Small Business Administration:
Improvements Made, but Loan Programs Face Ongoing Management Challenges
GAO-06-605T: Published: Apr 6, 2006. Publicly Released: Apr 6, 2006.
- Highlights Page:
- Full Report:
- Accessible Text:
The Small Business Administration's (SBA) purpose is to promote small business development and entrepreneurship through business financing, government contracting, and technical assistance programs. SBA's largest business financing program is its 7(a) program, which provides guarantees on loans made by private-sector lenders to small businesses that cannot obtain financing under reasonable terms and conditions from the private sector. In addition, SBA's Office of Disaster Assistance makes direct loans to households to repair or replace damaged homes and personal property and to businesses to help with physical damage and economic losses. This testimony, which is based on a number of reports that GAO issued since 1998, discusses (1) changes in SBA's oversight of the 7(a) business loan program; (2) steps SBA has taken to improve its management of information technology, human capital, and financial reporting for business loans; and (3) SBA's administration of its disaster loan program.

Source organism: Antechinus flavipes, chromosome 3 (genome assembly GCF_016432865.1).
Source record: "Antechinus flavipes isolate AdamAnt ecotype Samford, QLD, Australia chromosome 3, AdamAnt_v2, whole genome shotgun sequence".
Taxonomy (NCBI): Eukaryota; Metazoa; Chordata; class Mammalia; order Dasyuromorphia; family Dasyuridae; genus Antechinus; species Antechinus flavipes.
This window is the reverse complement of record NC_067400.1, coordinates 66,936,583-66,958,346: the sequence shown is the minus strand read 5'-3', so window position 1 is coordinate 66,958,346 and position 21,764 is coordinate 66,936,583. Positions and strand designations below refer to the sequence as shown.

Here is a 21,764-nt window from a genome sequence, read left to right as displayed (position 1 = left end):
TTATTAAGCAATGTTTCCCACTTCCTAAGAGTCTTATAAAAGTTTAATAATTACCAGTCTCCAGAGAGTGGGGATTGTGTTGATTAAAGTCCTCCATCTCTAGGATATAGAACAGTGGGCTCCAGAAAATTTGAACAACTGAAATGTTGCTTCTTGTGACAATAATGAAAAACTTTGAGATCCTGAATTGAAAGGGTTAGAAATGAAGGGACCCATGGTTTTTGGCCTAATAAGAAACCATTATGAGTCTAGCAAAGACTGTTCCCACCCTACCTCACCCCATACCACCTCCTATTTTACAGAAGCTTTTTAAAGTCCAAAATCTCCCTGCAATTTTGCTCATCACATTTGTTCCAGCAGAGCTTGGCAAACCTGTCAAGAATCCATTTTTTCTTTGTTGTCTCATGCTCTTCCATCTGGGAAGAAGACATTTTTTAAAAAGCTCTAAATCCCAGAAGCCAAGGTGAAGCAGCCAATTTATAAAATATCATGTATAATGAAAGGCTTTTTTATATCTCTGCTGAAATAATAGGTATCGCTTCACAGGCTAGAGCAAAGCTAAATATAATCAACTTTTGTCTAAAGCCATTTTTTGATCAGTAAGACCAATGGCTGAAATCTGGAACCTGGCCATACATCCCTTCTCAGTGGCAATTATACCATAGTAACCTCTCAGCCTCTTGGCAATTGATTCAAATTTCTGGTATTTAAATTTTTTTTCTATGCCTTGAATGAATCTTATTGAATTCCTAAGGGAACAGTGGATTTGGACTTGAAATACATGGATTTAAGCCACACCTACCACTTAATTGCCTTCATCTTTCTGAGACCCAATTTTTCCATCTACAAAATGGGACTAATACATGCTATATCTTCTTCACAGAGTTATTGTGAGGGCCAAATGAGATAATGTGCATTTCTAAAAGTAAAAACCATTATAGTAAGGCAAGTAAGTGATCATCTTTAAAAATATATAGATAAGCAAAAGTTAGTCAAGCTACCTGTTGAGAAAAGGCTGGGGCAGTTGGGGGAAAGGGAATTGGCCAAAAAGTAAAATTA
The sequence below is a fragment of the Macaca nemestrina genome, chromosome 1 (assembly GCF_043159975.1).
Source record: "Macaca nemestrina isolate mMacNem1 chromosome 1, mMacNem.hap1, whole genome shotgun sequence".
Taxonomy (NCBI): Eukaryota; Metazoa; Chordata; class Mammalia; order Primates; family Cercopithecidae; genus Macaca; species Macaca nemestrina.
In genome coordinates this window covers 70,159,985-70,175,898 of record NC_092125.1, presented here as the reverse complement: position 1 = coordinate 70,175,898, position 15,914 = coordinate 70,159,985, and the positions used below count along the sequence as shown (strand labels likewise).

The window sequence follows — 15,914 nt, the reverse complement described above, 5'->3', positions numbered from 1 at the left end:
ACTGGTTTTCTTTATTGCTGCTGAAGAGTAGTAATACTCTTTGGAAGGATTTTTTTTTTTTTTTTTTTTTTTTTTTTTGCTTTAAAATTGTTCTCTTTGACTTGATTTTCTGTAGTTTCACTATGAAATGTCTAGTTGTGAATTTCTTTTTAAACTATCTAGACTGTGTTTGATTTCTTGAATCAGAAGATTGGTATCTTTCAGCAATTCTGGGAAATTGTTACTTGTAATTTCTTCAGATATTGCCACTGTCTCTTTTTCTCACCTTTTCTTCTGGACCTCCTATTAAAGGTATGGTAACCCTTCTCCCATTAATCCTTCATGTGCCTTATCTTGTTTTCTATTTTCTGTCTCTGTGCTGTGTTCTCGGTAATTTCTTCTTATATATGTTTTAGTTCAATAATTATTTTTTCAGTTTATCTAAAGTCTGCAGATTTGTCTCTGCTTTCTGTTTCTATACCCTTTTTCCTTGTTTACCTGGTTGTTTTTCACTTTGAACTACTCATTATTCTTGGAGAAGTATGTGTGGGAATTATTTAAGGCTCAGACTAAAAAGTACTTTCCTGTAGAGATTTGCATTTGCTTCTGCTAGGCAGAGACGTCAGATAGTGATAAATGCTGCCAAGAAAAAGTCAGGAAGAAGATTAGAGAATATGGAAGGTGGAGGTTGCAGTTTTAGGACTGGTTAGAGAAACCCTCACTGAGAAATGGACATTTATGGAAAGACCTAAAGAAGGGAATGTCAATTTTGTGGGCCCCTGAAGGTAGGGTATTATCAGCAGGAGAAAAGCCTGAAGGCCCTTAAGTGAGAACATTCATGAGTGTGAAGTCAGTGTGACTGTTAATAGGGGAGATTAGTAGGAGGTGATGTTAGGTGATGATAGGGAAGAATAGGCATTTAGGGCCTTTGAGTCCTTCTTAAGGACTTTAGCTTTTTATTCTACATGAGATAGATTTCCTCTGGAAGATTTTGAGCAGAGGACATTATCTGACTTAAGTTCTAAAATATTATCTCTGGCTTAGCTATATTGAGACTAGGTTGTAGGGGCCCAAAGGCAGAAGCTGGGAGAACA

Since the mid-1990s, when GAO found that SBA had virtually no oversight program for its 7(a) guaranteed loan program, SBA has, in response to GAO recommendations, established a program and developed some enhanced monitoring tools. The oversight program is led by its Office of Lender Oversight, which was established in 1999. Strong oversight of SBA's lending partners is needed to protect SBA from financial risk and to ensure that qualified borrowers get 7(a) loans. In addition to its bank lending partners, loans are made by Small Business Lending Companies (SBLC)--privately owned and managed, non-depository lending institutions that are licensed and regulated by SBA. Since SBLCs are not subject to safety and soundness oversight by depository institution regulators, SBA has developed such a program under a contract with the Farm Credit Administration. Over the years, SBA has implemented many GAO recommendations for lender oversight and continues to make improvements toward addressing others. Since the late 1990s, SBA has experienced mixed success in addressing other management challenges that affect its ability to manage the 7(a) loan program. With respect to using information technology to monitor loans made by 7(a) lenders, between 1997 and 2002, SBA was unsuccessful in developing its own system to establish a risk management database as required by law. However, SBA awarded a contract in April 2003 to obtain loan monitoring services. Regarding SBA's most recent workforce transformation efforts begun in 2002, GAO found that SBA applied some key practices important to successful organizational change but overlooked aspects that emphasize transparency and communication. SBA has implemented some related GAO recommendations for improvements in those areas. SBA has also made good progress in response to GAO recommendations addressing financial management issues. With respect to SBA's administration of its disaster loan program after the September 11, 2001, terrorist attacks, GAO found that SBA followed appropriate policies and procedures for disaster loan applications in providing approximately $1 billion in loans to businesses and individuals in the disaster areas, and to businesses nationwide that suffered economic injury. GAO's preliminary findings from ongoing evaluations of SBA's response to the 2005 Gulf Coast hurricanes indicate that SBA's workforce and new loan processing system have been overwhelmed by the volume of loan applications. GAO identified three factors that have affected SBA's ability to provide a timely response to the Gulf Coast disaster victims: (1) the volume of loan applications far exceeded any previous disaster; (2) although SBA's new disaster loan processing system provides opportunities to streamline the loan origination process, it initially experienced numerous outages and slow response times in accessing information; and (3) SBA's planning efforts to address a disaster of this magnitude appear to have been inadequate.